High Food Costs, Election Spending Push April Inflation To 16.82% — NBS

19
inflation
Join Our Telegram Channel
Join Our WhatsApp Group

electioneering spendings continue to rise, prices soared with inflation figures, which measures the rate at which prices of goods and services rise in the country, standing at 16.82 per cent, the highest level since August 2021.

Billion of naira has been paid in recent weeks for nomination forms for the various elective positions across the country in the various political parties with more spending expected as lobbying of delegates for votes commence.

Latest figures released by the National Bureau of Statistics (NBS) showed a 0.9 per cent increase compared to 15.92 per cent which was recorded in March. 1.3 per cent points lower compared to 18.12 per cent recorded in April 2021.

This means that the headline inflation rate slowed down in April when compared to the same month in the previous year.

The high cost of food items continued to rise as food inflation expanded by 117 basis points to 18.37 per cent year on year compared to 17.2 per cent in March.

Specifically, pressure was most significant in the prices of Bread and cereals, Food products, Potatoes, yam and other tubers, Wine, Fish, Meat, and Oils.

On a month-on-month basis, food inflation rose by two per cent, relative to the 1.99 per cent month on month recorded in the previous month.

On a month-on-month basis, the food sub-index increased to 2.00 per cent in April 2022, up by 0.01 per cent points from 1.99 per cent recorded in March 2022. The average annual rate of change of the Food sub-index for the 12 month period ending April 2022 over the previous twelve-month average is 18.88 per cent, 0.34 per cent points from the average annual rate of change recorded in March 2022 (19.21) per cent.

RELATED POSTS:  OML 17 ; Tony Elumelu Says Niger Delta Deserves More

Similarly, the core inflation reversed the previous month’s downtrend, increasing by 26bps to 14.18 per cent as against 13.91 per cent in March, the highest in five years. Pressures were most significant in the prices of Gas, Liquide fuel, Cleaning, repair and hire of clothing, Clothing materials, Other articles of clothing, and Clothing accessories.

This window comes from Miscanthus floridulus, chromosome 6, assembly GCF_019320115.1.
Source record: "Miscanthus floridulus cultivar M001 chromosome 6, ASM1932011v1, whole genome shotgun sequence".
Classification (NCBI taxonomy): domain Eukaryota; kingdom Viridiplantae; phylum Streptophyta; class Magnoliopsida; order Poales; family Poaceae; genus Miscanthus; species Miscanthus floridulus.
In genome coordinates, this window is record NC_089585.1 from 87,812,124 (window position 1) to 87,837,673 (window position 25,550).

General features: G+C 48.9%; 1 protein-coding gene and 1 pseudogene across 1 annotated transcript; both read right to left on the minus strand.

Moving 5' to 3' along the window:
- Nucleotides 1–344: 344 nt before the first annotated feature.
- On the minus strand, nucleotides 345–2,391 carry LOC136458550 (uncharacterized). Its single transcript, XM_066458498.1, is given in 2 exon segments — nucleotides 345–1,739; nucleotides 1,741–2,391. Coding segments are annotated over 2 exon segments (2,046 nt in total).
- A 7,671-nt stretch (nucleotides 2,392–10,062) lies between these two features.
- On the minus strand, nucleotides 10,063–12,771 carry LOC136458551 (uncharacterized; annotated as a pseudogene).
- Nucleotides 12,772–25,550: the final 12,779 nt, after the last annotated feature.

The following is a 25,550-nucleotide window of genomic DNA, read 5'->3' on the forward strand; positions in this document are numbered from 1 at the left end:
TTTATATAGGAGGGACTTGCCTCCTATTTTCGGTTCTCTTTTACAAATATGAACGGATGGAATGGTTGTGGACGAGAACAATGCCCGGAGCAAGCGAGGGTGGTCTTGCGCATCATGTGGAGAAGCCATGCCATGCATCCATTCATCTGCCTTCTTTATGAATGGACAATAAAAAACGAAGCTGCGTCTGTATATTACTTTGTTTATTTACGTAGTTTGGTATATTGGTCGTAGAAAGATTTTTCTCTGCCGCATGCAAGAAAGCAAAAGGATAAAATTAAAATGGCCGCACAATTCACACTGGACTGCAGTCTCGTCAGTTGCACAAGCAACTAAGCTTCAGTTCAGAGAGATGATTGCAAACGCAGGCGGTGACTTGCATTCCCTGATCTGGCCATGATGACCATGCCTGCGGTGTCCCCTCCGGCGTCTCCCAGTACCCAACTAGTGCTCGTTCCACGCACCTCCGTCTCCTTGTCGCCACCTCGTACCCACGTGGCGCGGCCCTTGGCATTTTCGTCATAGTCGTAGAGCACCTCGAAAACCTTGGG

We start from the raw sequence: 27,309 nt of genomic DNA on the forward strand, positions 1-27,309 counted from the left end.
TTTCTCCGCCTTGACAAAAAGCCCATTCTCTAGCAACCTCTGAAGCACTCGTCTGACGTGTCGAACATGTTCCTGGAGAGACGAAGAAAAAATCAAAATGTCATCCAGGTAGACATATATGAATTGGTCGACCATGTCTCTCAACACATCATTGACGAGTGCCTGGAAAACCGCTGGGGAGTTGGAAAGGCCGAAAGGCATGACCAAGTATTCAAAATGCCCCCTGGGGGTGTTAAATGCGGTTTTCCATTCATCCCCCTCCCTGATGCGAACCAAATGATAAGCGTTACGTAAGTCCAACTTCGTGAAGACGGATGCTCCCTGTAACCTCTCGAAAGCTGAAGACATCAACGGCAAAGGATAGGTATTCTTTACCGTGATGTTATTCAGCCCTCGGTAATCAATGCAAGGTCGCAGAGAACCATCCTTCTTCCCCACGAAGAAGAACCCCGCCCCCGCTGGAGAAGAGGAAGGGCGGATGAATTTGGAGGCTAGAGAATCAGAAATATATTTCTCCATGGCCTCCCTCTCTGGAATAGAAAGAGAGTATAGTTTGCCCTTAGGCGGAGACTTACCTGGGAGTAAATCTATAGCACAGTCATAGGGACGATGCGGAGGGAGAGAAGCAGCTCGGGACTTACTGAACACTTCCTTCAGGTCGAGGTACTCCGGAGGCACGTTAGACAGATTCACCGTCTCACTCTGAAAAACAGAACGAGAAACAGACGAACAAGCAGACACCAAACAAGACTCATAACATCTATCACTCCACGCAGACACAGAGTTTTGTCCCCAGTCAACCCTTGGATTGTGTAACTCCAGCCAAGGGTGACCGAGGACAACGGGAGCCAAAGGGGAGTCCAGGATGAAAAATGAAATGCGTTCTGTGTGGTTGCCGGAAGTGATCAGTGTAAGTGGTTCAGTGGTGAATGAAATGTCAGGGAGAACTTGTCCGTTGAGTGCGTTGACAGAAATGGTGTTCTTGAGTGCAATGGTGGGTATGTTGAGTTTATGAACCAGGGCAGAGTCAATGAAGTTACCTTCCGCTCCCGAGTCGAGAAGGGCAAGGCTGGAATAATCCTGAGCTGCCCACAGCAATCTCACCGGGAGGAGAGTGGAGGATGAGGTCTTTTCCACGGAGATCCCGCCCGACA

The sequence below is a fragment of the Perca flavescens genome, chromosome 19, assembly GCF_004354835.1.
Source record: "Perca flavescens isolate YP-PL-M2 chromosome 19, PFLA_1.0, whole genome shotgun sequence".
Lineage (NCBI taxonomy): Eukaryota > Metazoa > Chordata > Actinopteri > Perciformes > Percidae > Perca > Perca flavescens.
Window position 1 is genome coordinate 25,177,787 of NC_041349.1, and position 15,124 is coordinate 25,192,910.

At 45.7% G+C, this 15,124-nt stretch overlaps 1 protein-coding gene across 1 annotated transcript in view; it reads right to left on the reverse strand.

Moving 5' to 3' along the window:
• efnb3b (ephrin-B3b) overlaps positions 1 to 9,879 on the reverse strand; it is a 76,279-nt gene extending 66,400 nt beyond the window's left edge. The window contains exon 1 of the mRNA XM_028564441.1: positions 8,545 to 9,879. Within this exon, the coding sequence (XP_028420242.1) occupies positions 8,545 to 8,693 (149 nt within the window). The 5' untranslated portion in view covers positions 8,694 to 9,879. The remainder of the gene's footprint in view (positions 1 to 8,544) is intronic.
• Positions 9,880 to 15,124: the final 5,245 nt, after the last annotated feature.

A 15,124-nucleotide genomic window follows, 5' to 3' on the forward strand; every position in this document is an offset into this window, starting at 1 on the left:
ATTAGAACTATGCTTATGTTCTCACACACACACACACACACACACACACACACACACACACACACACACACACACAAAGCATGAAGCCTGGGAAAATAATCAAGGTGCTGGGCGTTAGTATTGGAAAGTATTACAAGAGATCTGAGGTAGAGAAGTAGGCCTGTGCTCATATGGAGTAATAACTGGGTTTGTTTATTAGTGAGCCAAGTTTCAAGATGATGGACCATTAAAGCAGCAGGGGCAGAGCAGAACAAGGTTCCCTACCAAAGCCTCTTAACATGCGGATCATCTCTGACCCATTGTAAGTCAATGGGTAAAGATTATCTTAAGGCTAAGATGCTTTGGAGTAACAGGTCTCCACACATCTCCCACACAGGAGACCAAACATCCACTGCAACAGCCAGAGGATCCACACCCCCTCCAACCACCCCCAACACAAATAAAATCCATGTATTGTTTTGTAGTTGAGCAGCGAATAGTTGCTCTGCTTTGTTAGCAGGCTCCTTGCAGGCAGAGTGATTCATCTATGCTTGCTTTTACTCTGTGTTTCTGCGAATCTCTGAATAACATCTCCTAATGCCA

Compared to the previous month, the core index increased by 24bps to 1.22 per cent month on month in April 2022.

Urban inflation rate increased to 17.35 per cent year-on-year in April 2022 from 18.68 per cent recorded in April 2021, while the rural inflation rate increased to 16.32 per cent in April 2022 from 17.57 percent in April 2021.

On a month-on-month basis, the urban index rose to 1.78 percent in April 2022, up by 0.02 from the rate recorded in March 2022 (1.76), while the rural index also rose to 1.74 percent in April 2022, up by 0.01 from the rate that was recorded in March 2022 (1.73) percent.

The corresponding twelve-month year-on-year average percentage change for the urban index is 17.01 percent in April 2022. This is lower than 17.10 percent reported in March 2022, while the corresponding rural inflation rate in April 2022 is 15.91 per cent compared to 16 per cent recorded in March 2022.

In April 2022, all items inflation on a year-on-year basis was highest in Bauchi with 18.93 per cent, Ebonyi with 18.88 per cent and Akwa Ibom with 18.80 per cent, while Sokoto recorded 14.65 per cent, Kwara with 15.33 per cent and Kaduna with 15.69 per cent recorded the slowest rise in headline Year on Year inflation.

RELATED POSTS:  Lagos Economic Summit 2021 -- Buhari, Tinubu, Fashola, Others As Guest Speakers

On month-on-month basis however, April 2022, recorded the highest increases in Abuja which recorded 2.91 per cent, Taraba at 2.76 per cent and Bauchi with wit5 per cent, while Benue with 0.29 per cent, Kogi with 0.48 per cent and Niger with 0.66 per cent recorded the slowest rise on month-on-month inflation.

Food inflation in April, on a year-on-year basis was highest in Kogi where 22.79 per cent was recorded, Kwara recorded 21.56 per cent, and Ebonyi (21.45%), while Sokoto with 14.85 per cent, Kaduna with 15.55 per cent and Anambra with 16.68 per cent recorded the slowest rise in year-on-year food inflation.